As for the PNW, Mulefoot, that's where I am and it is -3* as I speek.Just funnin ya (it is -3* though)

My question is, how long an extended life are we talking about?

They tell us to drink more water, don't eat red meat(yeh right) and egg yokes, do this and don't do that and we'll live longer. What are we talking about here? A couple days a couple months a couple years?

If I feel when I'm 90 like I do now now and it's only gonna get worse, why the heck do I want to live longer? "Shoot me honey, I've had enough!!"

As for saddles I know we've all seen saddles that should have been put out of their misery and others that are going strong after 30, 50, 70 yrs or so.

Take care of our stuff and it will out last us. If we could last as long as our saddles and still be in as good a shape, I wouldn't mind living longer.

I can relate to climbing in that cold saddle seat in the moring and after an hour your core temp has lowered a couple degrees cause arss is still froze. Makes you want to build a little fire in it before you ride, course that might shorten the saddle's longevity a bit, I spoze.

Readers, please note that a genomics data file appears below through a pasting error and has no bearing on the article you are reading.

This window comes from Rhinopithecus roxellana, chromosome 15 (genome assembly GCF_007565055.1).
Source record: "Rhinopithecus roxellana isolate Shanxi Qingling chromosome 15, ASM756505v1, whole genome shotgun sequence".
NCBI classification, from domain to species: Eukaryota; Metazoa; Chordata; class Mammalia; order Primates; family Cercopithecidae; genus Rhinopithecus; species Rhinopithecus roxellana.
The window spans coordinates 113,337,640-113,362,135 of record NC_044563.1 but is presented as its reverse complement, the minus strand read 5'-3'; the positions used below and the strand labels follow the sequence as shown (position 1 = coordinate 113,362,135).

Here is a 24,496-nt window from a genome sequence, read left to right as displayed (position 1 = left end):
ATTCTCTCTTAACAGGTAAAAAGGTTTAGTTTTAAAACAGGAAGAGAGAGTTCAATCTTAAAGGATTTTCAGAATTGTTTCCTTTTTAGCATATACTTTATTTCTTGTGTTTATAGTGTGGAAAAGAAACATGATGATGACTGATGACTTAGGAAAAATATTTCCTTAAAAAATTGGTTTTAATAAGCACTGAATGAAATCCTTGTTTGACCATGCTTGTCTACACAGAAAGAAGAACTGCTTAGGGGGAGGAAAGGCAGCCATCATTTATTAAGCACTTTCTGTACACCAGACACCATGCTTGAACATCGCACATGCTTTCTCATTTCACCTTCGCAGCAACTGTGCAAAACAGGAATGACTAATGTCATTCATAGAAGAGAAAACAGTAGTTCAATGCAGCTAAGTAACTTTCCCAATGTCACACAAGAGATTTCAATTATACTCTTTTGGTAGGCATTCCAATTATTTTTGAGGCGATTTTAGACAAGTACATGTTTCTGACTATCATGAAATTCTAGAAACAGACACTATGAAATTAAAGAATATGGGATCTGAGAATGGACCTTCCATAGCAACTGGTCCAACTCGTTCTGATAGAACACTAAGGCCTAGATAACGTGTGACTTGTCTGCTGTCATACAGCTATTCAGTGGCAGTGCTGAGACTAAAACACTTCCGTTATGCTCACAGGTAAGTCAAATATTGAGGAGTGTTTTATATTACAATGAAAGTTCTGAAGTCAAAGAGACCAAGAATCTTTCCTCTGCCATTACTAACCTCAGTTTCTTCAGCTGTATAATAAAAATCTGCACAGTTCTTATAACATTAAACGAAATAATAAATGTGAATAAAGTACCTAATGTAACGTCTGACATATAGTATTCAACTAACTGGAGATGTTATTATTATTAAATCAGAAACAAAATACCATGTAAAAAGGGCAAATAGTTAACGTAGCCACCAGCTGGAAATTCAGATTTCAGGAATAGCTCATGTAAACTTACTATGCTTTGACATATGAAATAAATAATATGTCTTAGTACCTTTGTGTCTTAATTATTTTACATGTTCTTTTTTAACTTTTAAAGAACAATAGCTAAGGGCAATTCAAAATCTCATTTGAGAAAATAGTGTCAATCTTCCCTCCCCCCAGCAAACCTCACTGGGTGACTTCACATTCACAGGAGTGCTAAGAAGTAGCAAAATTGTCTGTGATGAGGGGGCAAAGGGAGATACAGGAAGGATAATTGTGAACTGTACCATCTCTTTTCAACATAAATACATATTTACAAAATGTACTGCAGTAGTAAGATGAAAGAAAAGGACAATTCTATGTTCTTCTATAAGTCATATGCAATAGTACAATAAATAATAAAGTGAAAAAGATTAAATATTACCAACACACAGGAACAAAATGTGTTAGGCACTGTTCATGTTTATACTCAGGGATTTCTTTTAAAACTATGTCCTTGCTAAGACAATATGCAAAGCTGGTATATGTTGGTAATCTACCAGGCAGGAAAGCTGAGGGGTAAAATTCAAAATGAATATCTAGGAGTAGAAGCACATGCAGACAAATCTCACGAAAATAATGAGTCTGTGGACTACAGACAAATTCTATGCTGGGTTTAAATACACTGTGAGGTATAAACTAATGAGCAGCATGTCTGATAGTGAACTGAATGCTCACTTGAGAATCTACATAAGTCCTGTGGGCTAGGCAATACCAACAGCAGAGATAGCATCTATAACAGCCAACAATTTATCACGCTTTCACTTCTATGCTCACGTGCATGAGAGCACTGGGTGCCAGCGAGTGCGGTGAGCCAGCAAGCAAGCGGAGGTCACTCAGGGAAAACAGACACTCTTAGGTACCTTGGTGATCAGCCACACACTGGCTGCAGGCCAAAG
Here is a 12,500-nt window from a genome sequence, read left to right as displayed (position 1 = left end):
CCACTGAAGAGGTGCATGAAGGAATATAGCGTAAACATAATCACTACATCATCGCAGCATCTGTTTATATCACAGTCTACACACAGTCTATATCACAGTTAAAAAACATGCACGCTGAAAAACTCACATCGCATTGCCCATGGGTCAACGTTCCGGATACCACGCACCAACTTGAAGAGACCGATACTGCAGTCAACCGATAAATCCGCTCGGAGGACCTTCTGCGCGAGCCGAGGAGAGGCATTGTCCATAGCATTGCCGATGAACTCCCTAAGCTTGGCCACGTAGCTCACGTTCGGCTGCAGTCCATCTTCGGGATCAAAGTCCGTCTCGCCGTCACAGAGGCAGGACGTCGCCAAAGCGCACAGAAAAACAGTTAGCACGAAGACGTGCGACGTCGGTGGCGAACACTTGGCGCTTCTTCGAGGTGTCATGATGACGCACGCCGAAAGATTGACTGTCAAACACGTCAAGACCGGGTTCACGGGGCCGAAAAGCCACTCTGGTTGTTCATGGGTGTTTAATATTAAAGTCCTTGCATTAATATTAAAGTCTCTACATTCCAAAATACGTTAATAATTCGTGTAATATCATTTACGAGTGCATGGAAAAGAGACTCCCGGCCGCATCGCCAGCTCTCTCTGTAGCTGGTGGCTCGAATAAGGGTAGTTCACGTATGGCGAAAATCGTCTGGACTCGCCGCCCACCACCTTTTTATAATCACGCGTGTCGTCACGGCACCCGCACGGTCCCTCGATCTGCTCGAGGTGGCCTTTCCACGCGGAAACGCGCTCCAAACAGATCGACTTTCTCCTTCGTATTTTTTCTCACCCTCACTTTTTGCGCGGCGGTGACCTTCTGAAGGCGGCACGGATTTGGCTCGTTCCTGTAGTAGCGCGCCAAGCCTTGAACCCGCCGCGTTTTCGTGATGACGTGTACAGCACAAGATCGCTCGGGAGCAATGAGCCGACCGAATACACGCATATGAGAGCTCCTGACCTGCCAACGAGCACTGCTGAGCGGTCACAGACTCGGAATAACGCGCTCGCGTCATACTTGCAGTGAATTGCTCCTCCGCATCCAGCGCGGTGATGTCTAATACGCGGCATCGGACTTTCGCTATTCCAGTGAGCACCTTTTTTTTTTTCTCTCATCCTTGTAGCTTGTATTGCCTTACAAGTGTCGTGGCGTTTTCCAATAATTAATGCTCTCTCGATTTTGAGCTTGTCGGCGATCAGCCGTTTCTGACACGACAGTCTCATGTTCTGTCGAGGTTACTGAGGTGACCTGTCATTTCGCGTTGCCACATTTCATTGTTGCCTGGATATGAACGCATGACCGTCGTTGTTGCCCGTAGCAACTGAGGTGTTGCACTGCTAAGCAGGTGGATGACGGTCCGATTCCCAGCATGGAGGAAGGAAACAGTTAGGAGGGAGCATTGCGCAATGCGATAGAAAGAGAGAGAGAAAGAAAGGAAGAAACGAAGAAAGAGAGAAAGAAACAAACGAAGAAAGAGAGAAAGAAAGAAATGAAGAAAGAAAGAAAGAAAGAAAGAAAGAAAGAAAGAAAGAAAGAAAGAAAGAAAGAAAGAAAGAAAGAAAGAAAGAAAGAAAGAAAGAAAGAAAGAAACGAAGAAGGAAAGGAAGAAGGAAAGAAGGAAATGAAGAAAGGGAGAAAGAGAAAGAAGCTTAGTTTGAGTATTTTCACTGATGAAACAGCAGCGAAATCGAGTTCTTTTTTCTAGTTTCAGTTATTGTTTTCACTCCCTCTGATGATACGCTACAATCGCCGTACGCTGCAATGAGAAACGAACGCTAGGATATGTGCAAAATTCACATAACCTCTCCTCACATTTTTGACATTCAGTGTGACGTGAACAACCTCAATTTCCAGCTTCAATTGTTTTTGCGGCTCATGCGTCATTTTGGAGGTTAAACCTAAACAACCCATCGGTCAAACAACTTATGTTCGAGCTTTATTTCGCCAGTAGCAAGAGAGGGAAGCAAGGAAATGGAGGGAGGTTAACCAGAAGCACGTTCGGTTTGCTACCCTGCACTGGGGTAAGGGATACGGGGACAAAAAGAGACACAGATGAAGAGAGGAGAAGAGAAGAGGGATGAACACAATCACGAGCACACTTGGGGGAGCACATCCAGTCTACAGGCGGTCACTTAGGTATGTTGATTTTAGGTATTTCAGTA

Putting all seriousness aside I would suggest for those sub freezing morning to gently work your latago before you cinch it up. Use some friction to soften it up to avoid cracking when making the turns though those cold rings. Happy trails y'all. GH

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I called Hemann Oak and posed the question to them and it turns out we are all right. The cold in itself should not pose a problem. The moisture will, so if it gets wet it should be dried out before you stick it back in the cold barn. For those of us who live in a cold damp climate a heated tack room makes some sense. With that said I will say in our tack room we have articles that are over 50 years old and still in good shape, for most of thier life they have been stored in a a cold barn. They used to need to get oiled twice a year now we are down to once a year. It takes about a week to get through the whole pile. Keeping it in a nice climate controled tack room gives us an extra week every year.

David Genadek